The ?Inappropriate? Chinese Holiday Village in Wales

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***This article was updated 5/11/12

It was to be the first purpose-built retreat center for inhabitants of the world's largest country, but plans for the £50m ($80m) Chinese holiday village in Wales were dealt a blow  recently after inspectors deemed the design inappropriate.

Thousands of affluent Chinese visitors were expected to traipse into a newly-erected tourist village in Llanfynydd, near Llandeilo, Carmarthenshire, some three hours west of London. Signs would be in English and Mandarin and the staff would be trained in Chinese customs.

Developer Maxhard Ltd. has offices in China and London and had pitched the idea as a luxurious development for a select international clientele looking to enjoy a tranquil Welsh retreat.

The 22-acre site was to have 100 rooms, holiday homes, conference centers and a gym, health spa, and swimming pool built around the centerpiece, an 1870's tower known as Pantglas Hall.

The Design Commission for Wales, however, issued a scathing report calling the plan suburban and inappropriate in its context, with no reference to local typologies and materials, or any over-arching design concept.

The bland, disparate and rootless architectural language, designed to appeal to international clients irrespective of site and location, does not do justice to the quality appropriate for this site, the report continued.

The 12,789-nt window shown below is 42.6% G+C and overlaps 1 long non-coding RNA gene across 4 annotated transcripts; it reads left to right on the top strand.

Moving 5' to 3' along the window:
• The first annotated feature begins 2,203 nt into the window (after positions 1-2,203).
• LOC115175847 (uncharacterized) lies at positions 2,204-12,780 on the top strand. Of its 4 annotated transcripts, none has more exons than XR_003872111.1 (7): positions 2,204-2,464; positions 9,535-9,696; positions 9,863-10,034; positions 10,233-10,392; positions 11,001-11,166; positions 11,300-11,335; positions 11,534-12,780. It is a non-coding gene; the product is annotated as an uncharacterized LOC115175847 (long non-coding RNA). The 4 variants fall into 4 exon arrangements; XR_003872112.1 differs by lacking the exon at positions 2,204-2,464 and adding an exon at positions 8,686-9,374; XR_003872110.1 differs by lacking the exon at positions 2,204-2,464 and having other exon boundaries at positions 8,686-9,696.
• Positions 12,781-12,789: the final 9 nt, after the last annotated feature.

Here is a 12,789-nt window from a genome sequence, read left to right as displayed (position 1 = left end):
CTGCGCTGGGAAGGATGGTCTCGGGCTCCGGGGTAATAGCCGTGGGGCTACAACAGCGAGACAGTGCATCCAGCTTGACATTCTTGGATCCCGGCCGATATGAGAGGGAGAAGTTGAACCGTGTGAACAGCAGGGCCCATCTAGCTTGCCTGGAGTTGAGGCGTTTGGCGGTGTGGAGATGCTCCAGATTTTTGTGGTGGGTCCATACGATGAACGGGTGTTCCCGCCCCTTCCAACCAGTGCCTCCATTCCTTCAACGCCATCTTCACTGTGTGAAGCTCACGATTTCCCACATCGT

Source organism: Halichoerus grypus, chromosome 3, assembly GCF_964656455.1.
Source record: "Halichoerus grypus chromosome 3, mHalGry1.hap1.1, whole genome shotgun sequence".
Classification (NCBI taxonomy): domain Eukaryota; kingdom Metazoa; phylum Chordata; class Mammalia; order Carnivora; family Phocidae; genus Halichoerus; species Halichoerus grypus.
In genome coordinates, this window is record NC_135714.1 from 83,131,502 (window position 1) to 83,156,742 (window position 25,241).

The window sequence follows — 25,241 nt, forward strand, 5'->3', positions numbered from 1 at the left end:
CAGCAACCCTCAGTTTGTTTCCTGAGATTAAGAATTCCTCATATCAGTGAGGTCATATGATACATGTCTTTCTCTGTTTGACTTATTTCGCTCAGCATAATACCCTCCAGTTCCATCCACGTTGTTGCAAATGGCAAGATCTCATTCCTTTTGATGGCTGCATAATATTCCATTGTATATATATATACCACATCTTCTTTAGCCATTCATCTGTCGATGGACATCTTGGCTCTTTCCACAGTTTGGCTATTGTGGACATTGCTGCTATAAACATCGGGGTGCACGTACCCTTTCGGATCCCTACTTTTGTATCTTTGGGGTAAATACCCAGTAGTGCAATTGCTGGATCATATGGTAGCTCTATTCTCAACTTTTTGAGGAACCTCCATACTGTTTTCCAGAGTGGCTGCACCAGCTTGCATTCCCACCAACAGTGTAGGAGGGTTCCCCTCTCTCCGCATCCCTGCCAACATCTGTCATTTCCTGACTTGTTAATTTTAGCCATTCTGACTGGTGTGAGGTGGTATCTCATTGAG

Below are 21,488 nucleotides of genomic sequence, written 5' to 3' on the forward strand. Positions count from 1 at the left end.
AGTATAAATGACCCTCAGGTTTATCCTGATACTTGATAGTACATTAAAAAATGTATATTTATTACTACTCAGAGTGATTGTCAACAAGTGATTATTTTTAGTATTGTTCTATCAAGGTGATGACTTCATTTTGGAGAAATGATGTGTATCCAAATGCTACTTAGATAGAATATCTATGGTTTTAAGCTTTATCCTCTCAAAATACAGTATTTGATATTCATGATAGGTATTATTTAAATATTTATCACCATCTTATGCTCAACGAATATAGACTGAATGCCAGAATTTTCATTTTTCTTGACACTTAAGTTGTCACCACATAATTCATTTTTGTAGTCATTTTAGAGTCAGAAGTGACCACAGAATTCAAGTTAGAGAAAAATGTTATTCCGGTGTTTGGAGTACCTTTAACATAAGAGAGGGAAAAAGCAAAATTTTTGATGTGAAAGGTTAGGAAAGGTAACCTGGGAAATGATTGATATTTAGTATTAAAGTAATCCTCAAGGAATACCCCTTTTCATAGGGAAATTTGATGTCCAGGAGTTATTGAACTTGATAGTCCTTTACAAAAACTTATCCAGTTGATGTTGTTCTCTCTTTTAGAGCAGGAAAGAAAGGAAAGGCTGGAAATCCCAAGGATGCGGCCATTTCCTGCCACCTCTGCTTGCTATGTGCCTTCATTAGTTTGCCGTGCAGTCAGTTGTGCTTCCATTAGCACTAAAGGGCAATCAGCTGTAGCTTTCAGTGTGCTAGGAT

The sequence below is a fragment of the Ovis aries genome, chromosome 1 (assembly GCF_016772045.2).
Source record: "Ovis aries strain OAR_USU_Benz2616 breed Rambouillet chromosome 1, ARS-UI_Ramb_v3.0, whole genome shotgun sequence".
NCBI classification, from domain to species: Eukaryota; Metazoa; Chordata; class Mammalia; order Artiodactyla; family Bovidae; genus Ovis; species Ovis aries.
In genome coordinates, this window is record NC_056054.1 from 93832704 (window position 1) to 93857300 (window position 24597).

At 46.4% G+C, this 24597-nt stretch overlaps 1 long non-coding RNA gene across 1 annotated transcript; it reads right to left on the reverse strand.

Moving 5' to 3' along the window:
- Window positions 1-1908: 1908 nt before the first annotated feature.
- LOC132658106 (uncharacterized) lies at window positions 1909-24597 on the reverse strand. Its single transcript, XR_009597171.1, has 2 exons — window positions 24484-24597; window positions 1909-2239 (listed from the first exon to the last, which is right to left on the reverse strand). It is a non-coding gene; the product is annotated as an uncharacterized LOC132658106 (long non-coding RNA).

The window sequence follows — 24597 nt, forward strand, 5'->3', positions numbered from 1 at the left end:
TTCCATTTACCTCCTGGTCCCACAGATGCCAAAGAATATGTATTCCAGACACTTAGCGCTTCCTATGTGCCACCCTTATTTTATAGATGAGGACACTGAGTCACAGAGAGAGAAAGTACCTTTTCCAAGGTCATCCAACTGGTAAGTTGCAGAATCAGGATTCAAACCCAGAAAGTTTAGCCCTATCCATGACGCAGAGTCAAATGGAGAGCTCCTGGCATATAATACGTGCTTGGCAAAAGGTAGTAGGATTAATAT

The plans have not, however, been shelved, but are moving through the due process with the local planning authority. Carmarthenshire County Council is the planning authority for the scheme and is the organization with the authority to decide whether the plan will go ahead or not.

The massive resort complex would be a major development for the minuscule community and would double the population of Llanfynydd while vastly altering the rural landscape.

The Welsh property had hoped to attract a sizable portion of the Chinese market. UK attracts some 110,000 tourists from the People's Republic each year, but the resort would have been the first specifically catered to their needs. It was designed to accommodate large group tours and anticipated up to 20,000 visitors a year.

Lamidi Evbuomwan, an architect with contractors Maxhard Ltd, told Wales Online: We have been asked by our director to have a news blackout.

From our point of view, he added, it is unfortunate that the plans have been delayed because I believed this project would have regenerated the area.

The Pantglas Estate is in a rural area near the westernmost point of the Brecon Beacons National Park. It's also just 15 miles from the Welsh holiday home of Prince Charles and Camilla in nearby Myddfai.

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